On 29 October 2008, Skaife announced that he would be retiring from full-time driving in the V8 Supercar Championship Series. Skaife was given a farewell and tribute at the final round of the series, which was also the last V8 Supercar round at Oran Park Raceway. Skaife sold his interest in Holden Racing Team to Tom Walkinshaw, who owned the team before his UK business collapsed in 2002.
With a new rule prohibiting full-time drivers from being team-mates for the endurance races (Phillip Island and Bathurst) in the 2010 V8 Supercar Championship Series, Skaife paired up with Craig Lowndes at Triple Eight Race Engineering for both events. At Phillip Island Skaife finished first together with Craig Lowndes over FPR's Mark Winterbottom and Luke Youlden. The pair backed this up with a win at Bathurst giving Skaife his sixth win in the event and 41st career round win. For 2011 Mark has once again joined Craig Lowndes for Phillip Island, where they won, and for the Bathurst 1000 where they placed second in the closest ever non formed finish of 0.2917 seconds.
Skaife is currently co-presenter on Seven Sport's coverage of V8 Supercar races and co-host of the sports program V8 Xtra. In addition, Skaife also presents segments on lifestyle program Guide to the Good Life.
In 2008, there had been debate over whether or not Skaife has recorded 39 or 40 V8 Supercar round wins. At the start of 2008, Skaife was retrospectively awarded the win of the 2000 Clipsal 500 in place of Garth Tander, giving him his 39th round win at the time. Skaife recorded his '40th' round win at the L&H 500 with Tander later in the year. However, the 2000 Clipsal 500 win has been awarded back to Tander since then, leaving Skaife's tally at 39. Skaife has since won the 2010 L&H 500 taking his total to 40 wins, then 41 wins after victory in the 2010 Supercheap Auto Bathurst 1000. This total was again increased in 2011 to 42 round wins after taking out the 2011 L&H 500 event with Craig Lowndes.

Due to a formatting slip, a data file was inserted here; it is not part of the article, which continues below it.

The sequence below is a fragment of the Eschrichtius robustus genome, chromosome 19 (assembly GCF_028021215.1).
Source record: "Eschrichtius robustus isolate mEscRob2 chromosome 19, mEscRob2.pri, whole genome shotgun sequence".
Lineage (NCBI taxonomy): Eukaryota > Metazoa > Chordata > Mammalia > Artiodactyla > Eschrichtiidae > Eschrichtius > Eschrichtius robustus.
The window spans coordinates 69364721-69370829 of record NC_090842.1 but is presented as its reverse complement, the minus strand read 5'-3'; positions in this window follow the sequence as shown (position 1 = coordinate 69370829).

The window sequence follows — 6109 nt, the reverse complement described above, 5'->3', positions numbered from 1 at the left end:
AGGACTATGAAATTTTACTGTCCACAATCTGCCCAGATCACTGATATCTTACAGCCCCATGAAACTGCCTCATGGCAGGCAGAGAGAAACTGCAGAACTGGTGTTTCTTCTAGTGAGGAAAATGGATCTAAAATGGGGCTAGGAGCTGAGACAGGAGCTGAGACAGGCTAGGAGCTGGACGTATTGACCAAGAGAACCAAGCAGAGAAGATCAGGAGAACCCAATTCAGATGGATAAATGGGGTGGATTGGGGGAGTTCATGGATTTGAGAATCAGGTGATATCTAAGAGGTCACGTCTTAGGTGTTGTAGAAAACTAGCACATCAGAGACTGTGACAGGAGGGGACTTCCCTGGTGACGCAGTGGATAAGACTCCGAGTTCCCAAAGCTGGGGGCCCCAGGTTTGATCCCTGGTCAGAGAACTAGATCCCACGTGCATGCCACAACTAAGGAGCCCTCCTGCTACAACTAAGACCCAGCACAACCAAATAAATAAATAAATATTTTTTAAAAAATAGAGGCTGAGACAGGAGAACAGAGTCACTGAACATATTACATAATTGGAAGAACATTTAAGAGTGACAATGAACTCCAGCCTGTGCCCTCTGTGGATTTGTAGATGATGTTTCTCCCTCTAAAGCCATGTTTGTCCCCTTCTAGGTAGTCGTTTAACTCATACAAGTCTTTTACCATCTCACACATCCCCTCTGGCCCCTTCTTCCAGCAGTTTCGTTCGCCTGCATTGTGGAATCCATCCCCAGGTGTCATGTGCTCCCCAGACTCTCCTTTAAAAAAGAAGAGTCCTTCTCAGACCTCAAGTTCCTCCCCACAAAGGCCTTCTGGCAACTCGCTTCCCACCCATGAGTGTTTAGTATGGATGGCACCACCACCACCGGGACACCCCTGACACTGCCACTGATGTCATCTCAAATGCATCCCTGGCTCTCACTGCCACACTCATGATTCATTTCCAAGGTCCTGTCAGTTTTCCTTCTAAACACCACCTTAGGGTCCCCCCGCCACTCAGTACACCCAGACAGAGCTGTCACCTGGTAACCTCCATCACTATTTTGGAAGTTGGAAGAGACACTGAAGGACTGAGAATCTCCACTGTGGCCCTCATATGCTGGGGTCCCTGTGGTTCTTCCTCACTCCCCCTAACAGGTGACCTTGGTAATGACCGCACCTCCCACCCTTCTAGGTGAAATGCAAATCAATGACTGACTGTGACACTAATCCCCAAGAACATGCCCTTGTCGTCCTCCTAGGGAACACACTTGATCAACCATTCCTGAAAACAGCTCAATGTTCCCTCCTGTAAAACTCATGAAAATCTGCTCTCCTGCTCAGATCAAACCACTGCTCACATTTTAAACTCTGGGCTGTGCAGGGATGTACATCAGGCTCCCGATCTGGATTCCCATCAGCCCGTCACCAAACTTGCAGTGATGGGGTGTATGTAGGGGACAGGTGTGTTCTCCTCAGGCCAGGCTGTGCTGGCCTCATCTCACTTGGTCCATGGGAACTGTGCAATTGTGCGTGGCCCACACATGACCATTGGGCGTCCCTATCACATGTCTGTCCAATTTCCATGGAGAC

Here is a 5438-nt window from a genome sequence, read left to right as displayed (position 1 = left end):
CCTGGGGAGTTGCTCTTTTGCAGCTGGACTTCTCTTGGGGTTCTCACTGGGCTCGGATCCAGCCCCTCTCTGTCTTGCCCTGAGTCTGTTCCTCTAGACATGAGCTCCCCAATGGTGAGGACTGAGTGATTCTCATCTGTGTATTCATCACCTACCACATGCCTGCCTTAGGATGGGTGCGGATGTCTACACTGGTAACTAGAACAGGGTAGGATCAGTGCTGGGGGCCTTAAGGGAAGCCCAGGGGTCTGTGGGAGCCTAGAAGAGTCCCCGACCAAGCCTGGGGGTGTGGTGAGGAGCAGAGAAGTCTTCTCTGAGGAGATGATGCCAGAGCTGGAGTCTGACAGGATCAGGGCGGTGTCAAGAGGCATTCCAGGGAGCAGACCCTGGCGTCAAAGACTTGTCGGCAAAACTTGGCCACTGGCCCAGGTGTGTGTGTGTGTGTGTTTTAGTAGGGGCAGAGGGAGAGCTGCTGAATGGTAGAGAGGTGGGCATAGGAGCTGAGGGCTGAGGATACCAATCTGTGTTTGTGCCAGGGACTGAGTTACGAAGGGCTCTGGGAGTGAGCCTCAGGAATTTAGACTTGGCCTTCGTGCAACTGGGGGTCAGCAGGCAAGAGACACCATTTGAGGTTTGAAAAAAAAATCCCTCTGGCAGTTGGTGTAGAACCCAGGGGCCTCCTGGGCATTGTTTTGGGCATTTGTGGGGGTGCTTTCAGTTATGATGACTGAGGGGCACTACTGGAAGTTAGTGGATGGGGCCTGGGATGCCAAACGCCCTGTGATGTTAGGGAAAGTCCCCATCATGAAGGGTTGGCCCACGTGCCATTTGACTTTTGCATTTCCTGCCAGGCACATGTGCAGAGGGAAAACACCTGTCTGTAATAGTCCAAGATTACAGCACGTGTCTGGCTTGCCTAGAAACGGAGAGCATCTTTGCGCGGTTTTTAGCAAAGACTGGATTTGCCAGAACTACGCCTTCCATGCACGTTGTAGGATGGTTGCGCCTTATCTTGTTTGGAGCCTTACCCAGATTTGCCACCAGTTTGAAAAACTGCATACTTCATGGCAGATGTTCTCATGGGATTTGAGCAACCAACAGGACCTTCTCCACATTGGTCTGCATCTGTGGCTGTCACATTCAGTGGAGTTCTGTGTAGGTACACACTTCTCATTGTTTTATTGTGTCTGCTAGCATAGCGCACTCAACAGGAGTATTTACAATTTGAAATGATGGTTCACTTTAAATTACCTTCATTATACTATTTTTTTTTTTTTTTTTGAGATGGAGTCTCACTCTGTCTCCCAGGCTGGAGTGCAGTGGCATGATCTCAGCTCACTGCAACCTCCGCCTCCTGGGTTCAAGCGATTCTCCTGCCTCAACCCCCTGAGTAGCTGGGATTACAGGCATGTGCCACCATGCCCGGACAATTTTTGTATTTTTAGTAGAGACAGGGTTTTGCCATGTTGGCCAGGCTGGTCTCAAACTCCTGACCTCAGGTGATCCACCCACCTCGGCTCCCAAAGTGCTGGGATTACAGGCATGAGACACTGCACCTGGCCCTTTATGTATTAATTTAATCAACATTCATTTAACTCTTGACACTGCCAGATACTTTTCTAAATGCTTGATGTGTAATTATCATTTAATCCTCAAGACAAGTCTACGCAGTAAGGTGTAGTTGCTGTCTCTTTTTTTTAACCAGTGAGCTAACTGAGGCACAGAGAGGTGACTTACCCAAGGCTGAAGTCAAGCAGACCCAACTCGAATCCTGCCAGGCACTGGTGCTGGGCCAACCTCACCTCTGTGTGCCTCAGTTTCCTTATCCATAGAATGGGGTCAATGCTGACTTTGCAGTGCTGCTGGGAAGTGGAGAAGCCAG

This situation arose because of the unique format of the Adelaide 500. In recent years, the winner of the second leg has been seen as the round winner, regardless of points. In 2000, Skaife only finished with fourth highest points for the weekend, but won the second race. This situation also arose in 2007, where Rick Kelly was awarded the round win instead of his brother Todd, despite Todd recording the most points for the round.
Complete World Touring Car Championship results
(key) (Races in bold indicate pole position) (Races in italics indicate fastest lap)
|1987||Peter Jackson Nissan Racing||Nissan Gazelle||MNZ||JAR||DIJ||NUR||SPA
Complete International Formula 3000 results
(key) (Races in bold indicate pole position; races in italics indicate fastest lap.)
Complete 24 Hours of Le Mans results
|GT1||46||Newcastle United Lister|| Julian Bailey
|Lister Storm GTL||D||77|
|Jaguar 7.0L V12|
- Guy Hand (29 October 2008). "Skaife announces retirement from V8s". FoxSportsNews. Retrieved 29 October 2008.
- "Official site of the Australian V8 Supercar Championship Series: Teams & Drivers: Driver – Mark Skaife".
- "Skaife honour record". Commonwealth of Australia. Retrieved 16 May 2008.
- "Desert Storm". Guinness World Records. 27 June 2006. Retrieved 16 May 2008.
- Holden Racing Team DVD
- "Farewell Skaifey", 2008 NRMA Motoring & Services Gran Finale official race programme